I've started and abandoned five blogs this week. It's felt like all the topics were too grand or too hefty to address and so I did what any self-motivated person would do, I watched telly instead.
Every now and then, I think about skipping a week on the blog but for some reason, that doesn't sit right with me. It's the one consistent thing I do in a maelstrom of change so I'm sitting down now to write, not really knowing what's going to come out of me.
I tried to write about God, about spirituality, about my dad but these topics take time so instead, I'll tell you about what's been on my mind this week.
I've been thinking about safety. This week, I learned a new distinction regarding this word that we normally use to describe physical safety but actually, I've started to realise that this can also mean emotional safety.
To me, that means feeling safe to be yourself without feeling under threat of attack, criticism or judgement. On top of that, certain environments are safe for certain things.
Like, have you every been standing in a night club or a house party and thought how weird it was that all these people are assembled specifically for the purpose of throwing their bodies around in various configurations we call dancing? But we're in agreement that this is a safe place to do this. You won't be judged for dancing in a night club, well not as much as you would in the middle of Ikea. Ikea is not an emotionally safe environment for dancing (for arguments with your partner yes, two-stepping - no).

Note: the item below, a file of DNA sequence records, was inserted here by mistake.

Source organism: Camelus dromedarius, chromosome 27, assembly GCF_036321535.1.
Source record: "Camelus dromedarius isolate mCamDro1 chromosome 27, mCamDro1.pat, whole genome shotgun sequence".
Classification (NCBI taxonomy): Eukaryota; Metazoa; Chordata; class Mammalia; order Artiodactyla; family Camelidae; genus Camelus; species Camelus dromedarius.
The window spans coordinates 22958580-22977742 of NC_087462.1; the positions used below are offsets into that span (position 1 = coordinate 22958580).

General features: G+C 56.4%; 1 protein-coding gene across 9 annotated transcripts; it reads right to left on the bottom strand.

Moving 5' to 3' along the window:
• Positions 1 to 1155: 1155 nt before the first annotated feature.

When we interact with people, we look for people who'll make us feel safe. This is what our friends do and why we're able to share our deepest darkest secrets with those closest to us.
But even in a work environment, you want to feel the safety of freedom of expression (appropriate to where you are - you don't want to talk about a miscarriage at a board meeting.... for example).
Safety as much as anything is about trust. There needs to be trust between two people for safety to be created. Like if you were waiting outside your therapist's office and you overheard them on the phone say "I've gotta go. I've got my 3.30 nutjob waiting. Laters" you'd probably find yourself less forthcoming in your session. That would be a safety-lite environment.
I don't believe I grew up in a particularly emotionally safe environment. Parents don't always realise how deeply and profoundly criticism and judgement shape a child's psychology. They often create defining traits in our characters. It was only this week that I saw how much I always want people to feel 'safe' because of my earlier experiences.
Where some people feed on cruel micky-taking, I hate it. Even professionally, when I interact with an audience member, I hate the idea of them feeling foolish or picked on. I want them to feel great. I got a heckle once that was so good I gave the guy a lap of honour. I ran round the whole audience cheering him. It was a nice moment because he won and I wanted him to feel like a champion.
They say, your wound becomes your work and it's true to say, having people feel great and feeling safe is something that's important to me. How it's going to show up in my work, I've yet to find out (I haven't got time to give everyone a lap of honour and it would be weird if I just ran round you cheering in the street). But it is what I want. If I think of a more practical doable way of achieving that, I'll let you know.
In the mean time, keep the people around you safe. They may not consciously know that's what you're doing but they will appreciate it and love being around you. Being safe is what we all want, after all.